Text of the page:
Four Marylanders look to help US Women’s National Team win soccer world title – Baltimore Sun

Kathryn “Lexie” Floor grew up watching her older brother Andrew prepare for his high school football games, and she was fascinated by the uniforms and the spectacle surrounding his games.

“I always remember thinking, ‘He looks like a superhero with all his stuff and his helmet,'” she recalled. “I remember thinking, ‘I want to be like this. I want to wear armor and go to war and just catch footballs. And I remember telling my dad when I was really young that I wanted playing football, and he said there wasn’t really football for girls, he said it was really a boy’s sport.

Floor, a 32-year-old digital marketing executive from Beltsville, is helping to overturn that thinking. She is one of four Maryland residents roster for the U.S. Women’s National Tackle Team, which will compete in Vantaa, Finland, July 28-August 8 for the Federation Women’s World Tackle Championship. international football international (IFAF) 2022.

Floor, a 5-foot-7, 145-pound wide receiver, is joined by 6-0, 295-pound offensive lineman Jennifer Gray of Laurel, 5-6, 155-pound defensive back Chantal Ridlon of Monrovia and 5 -9, 195-pound defensive back LaShantel Wilson of Beltsville. All four are scheduled to attend Walsh University’s training camp in North Canton, Ohio, July 21-27, and Floor said she’s looking forward to making her first appearance on the world stage.

“It was a dream come true, but now it is coming true,” she said.

Of four players from Maryland, only Gray has international experience, as a member of the 2017 national team. Thirty-eight of the 45 players on the current roster will debut next month, which could be a factor, acknowledged coach Callie Brownson.

“It’s a big step, it’s a big opportunity, and there’s a lot of eyes on you,” said Brownson, a 2013 and 2017 team safety and current assistant wide receiver coach for the Cleveland Browns. “It’s something I intend to take them through in training camp and work with them to think it’s okay to feel that way. It’s big. That’s why you work so hard to get here, and that’s why we work so hard in training camp.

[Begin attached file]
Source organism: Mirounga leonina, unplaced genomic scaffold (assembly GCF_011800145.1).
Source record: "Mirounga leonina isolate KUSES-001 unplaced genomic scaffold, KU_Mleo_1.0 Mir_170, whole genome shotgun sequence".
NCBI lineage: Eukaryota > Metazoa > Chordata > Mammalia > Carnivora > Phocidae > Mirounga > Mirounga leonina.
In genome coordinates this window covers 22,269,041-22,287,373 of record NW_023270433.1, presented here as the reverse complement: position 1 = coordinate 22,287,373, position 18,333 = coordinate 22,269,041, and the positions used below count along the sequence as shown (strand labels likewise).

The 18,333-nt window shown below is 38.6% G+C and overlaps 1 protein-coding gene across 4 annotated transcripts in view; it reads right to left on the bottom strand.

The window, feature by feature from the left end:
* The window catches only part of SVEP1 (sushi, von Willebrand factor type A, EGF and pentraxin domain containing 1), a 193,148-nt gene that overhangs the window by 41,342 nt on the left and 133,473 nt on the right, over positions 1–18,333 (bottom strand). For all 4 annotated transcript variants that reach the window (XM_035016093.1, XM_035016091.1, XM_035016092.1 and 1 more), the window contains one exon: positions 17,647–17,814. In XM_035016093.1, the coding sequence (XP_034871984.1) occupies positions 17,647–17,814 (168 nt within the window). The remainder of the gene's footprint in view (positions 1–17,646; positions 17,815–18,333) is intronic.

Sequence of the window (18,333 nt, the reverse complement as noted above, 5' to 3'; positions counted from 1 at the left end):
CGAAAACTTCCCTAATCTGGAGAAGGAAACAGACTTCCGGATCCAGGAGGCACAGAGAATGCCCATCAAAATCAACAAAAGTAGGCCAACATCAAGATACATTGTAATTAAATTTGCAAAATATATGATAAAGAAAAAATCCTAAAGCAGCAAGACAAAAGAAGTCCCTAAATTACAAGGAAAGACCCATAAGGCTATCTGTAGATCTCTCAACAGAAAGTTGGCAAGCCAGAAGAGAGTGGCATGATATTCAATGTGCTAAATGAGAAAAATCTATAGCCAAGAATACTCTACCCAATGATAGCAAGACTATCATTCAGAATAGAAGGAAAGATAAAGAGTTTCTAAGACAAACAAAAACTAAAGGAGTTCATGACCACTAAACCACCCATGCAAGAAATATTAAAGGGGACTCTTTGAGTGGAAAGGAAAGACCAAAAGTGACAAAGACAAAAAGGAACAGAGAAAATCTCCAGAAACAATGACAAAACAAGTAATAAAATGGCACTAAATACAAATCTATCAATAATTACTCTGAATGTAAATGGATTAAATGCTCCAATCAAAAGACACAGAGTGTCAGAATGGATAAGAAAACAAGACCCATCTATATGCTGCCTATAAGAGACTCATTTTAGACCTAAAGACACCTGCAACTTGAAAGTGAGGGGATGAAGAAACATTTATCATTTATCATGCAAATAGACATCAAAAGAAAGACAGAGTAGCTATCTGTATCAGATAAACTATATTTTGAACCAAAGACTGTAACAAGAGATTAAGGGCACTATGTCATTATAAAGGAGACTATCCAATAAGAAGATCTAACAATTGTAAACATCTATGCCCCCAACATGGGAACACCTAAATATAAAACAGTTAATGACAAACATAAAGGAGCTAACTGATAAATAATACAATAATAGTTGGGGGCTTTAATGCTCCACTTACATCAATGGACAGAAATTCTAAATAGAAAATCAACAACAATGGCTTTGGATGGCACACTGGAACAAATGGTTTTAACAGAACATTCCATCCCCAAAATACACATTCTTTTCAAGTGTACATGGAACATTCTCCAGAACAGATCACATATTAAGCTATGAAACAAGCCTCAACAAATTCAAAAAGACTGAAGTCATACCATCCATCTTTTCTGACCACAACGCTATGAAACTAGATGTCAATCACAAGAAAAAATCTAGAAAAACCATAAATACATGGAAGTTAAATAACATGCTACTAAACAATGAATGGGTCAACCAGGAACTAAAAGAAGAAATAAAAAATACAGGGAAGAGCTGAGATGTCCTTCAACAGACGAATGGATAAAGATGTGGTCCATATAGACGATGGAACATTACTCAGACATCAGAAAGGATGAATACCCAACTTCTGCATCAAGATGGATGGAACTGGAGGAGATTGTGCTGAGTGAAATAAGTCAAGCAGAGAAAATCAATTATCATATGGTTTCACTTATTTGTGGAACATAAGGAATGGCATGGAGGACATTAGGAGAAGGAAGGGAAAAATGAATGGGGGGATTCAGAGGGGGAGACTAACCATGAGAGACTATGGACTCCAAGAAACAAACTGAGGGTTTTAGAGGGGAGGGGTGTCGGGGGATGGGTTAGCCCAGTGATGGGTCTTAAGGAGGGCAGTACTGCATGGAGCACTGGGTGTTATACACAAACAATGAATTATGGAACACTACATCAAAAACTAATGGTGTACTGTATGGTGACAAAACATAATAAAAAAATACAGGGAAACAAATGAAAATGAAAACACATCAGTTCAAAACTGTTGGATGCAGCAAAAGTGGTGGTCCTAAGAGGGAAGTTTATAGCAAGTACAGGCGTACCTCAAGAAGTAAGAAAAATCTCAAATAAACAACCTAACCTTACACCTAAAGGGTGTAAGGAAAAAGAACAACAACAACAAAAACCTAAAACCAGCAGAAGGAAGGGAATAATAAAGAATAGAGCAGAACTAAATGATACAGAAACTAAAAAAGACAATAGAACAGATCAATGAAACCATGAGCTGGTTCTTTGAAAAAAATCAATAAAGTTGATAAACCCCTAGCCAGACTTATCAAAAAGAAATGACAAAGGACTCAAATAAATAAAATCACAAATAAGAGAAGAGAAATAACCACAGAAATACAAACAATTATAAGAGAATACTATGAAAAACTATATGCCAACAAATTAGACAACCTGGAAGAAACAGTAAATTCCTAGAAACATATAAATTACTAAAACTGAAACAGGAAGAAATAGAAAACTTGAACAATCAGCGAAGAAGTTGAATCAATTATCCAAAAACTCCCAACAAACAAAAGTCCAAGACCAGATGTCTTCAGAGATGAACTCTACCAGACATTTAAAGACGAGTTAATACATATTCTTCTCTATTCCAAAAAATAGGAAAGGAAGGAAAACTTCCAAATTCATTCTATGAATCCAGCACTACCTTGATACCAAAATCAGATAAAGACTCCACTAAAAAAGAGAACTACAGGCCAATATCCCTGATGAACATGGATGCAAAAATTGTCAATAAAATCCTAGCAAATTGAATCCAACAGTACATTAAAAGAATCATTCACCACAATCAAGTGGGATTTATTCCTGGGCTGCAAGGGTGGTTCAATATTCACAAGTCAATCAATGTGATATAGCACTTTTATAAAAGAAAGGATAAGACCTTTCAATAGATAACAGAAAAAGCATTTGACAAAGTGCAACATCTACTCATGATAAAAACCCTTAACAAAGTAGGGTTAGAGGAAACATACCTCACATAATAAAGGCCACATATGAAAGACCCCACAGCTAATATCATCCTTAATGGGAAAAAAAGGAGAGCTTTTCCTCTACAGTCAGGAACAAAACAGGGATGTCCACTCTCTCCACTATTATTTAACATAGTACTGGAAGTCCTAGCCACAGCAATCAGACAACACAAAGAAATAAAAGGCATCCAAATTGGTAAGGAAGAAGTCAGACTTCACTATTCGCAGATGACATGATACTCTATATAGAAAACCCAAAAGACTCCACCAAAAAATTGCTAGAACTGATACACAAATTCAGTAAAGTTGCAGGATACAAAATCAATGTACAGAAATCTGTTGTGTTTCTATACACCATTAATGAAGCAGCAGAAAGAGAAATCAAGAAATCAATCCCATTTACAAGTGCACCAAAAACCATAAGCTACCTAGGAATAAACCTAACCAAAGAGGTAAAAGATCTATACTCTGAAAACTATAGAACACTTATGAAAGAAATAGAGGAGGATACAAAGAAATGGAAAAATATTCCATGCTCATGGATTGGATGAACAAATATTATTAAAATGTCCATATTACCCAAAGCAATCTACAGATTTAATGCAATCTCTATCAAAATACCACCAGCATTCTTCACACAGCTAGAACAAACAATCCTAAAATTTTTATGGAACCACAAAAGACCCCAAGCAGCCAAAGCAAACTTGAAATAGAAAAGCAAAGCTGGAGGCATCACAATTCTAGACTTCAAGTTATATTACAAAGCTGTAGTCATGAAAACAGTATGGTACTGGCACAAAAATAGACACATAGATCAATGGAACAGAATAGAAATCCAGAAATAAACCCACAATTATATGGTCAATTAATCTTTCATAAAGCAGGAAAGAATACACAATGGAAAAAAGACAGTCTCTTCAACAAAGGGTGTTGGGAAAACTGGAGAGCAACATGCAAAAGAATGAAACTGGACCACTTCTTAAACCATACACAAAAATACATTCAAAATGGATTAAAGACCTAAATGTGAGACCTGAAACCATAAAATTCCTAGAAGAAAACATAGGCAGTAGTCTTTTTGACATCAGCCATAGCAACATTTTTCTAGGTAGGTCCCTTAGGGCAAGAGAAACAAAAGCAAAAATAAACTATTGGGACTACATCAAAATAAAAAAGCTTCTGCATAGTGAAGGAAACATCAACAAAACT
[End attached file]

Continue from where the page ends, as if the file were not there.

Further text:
Team USA is the reigning world title slate, having won crowns in 2010, 2013 and 2017 – the only years the IFAF has hosted the championships. Last year’s tournament was postponed due to concerns over the coronavirus pandemic, which is why USA Football officials are eager to compete again this summer.

“[The level of enthusiasm] is exceptionally high,” said Eric Mayes, senior director of football operations for USA Football. “The last few years that we’ve all had around the world have led to this, and there’s just a general excitement to come back and compete. Our team is also excited to present the highest level of women’s football we have here in the United States and to do it again on the world stage.There has been a huge movement over the last five years to provide an equitable opportunity to show the high level of participation of women in all sports.

Football tackling is becoming a popular sport among girls. Forty-seven of 50 states saw an increase in the percentage of girls playing high school football with tackle in 2018 compared to 2008, according to attendance data compiled by the National Federation of High Schools and cited by NFL Football Operations, the league’s research arm. The report noted that the 593 girls playing tackle football in California was the highest total of any state, and the 204 participating in New Jersey represented a rate 6.3 times higher than in 2008.